But the upstairs unit, which they rent on Airbnb, yields an average of about $117 a night, and the unit is rented about three-quarters of the year. That works out to more than $2,500 a month.
“I do make more on that apartment than I would if I rented it out on a long-term basis,” Hamilton said. The extra money has helped cover her son’s college costs.
“It’s really enabled us to do that without debt,” she said. “I understand the concerns about big apartment buildings going Airbnb and the need for affordable units. In our circumstances . . . our real estate is our way of making ends meet in the city.”
The legislation before the D.C. Council was the subject of a lively hearing in April. Council Chairman Phil Mendelson (D) expects the council to act on it by January.
Both supporters and detractors say the bill could result in a satisfactory compromise. In theory, it would permit individuals and small operators to take advantage of the “sharing economy” by renting out their primary residence, while insisting that they meet basic safety and licensing requirements.
At the same time, it would prohibit large-scale commercial operators from using short-term rental services as a way to operate as hotels while dodging strict regulatory standards required in that business.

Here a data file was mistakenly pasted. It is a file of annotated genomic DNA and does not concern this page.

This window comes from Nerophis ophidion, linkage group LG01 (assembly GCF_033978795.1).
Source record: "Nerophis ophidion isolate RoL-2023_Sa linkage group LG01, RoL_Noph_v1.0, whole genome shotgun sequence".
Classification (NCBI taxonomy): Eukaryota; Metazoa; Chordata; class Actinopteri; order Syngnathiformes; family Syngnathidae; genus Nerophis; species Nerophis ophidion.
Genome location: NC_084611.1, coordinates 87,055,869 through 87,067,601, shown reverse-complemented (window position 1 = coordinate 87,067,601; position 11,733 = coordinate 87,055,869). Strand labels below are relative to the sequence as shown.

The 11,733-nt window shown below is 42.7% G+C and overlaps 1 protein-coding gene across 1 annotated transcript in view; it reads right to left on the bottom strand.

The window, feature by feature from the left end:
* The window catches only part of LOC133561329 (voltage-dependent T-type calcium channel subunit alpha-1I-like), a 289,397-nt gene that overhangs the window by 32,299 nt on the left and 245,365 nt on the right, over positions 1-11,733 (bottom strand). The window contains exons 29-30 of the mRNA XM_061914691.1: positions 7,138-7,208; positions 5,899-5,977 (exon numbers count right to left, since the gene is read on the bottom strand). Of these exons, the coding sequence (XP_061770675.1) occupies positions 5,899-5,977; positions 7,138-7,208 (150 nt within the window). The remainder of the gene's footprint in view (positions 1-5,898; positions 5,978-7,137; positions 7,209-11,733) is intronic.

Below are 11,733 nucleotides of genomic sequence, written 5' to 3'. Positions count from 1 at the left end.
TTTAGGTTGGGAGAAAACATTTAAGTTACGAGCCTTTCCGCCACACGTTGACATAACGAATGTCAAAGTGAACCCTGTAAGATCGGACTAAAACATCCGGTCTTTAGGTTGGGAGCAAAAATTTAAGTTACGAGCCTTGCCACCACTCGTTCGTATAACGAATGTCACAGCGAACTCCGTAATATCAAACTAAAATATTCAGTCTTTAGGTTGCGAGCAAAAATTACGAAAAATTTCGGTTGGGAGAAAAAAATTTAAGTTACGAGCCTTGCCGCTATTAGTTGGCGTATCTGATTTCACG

“We definitely want to go after the bad actors,” said council member Kenyan R. McDuffie (D-Ward 5), who wrote the bill. People would still be free to market their property, provided they “submit to a clear, concise regulatory framework,” he said.
But there is no resolution of several major questions over how far the law would go.
The outcome will affect whether large numbers of hosts can continue to rent out rooms and houses and whether it will still be profitable to do so.
It hasn’t been decided how many nights each year an absentee host could rent their primary residence. The bill would set a cap of 15 nights, although McDuffie expects that will be amended to 60 or 90. The industry is pushing for at least 180 nights a year.
The biggest dispute may be over whether people can rent out a second home. The bill says no, and McDuffie wants to keep it that way. But Airbnb wants hosts to be able to rent at least three “entire home” units. That typically means a house, apartment or basement with its own entrance, as opposed to a single room in a residence.
Short-term rental companies are also worried that new licensing and inspection requirements will discourage too many owners from taking advantage of the service. They say the hotel industry and its allies are stirring up exaggerated arguments about housing costs to protect a monopoly at consumers’ expense.
“We find the bill really onerous and overly restrictive for the vast majority of our hosts who occasionally rent out their home or room in their home,” said William D. Burns, the public policy director for Airbnb.
One potential advantage of the bill is that it would make it easier to get a license for short-term rentals — a legal requirement that is widely ignored.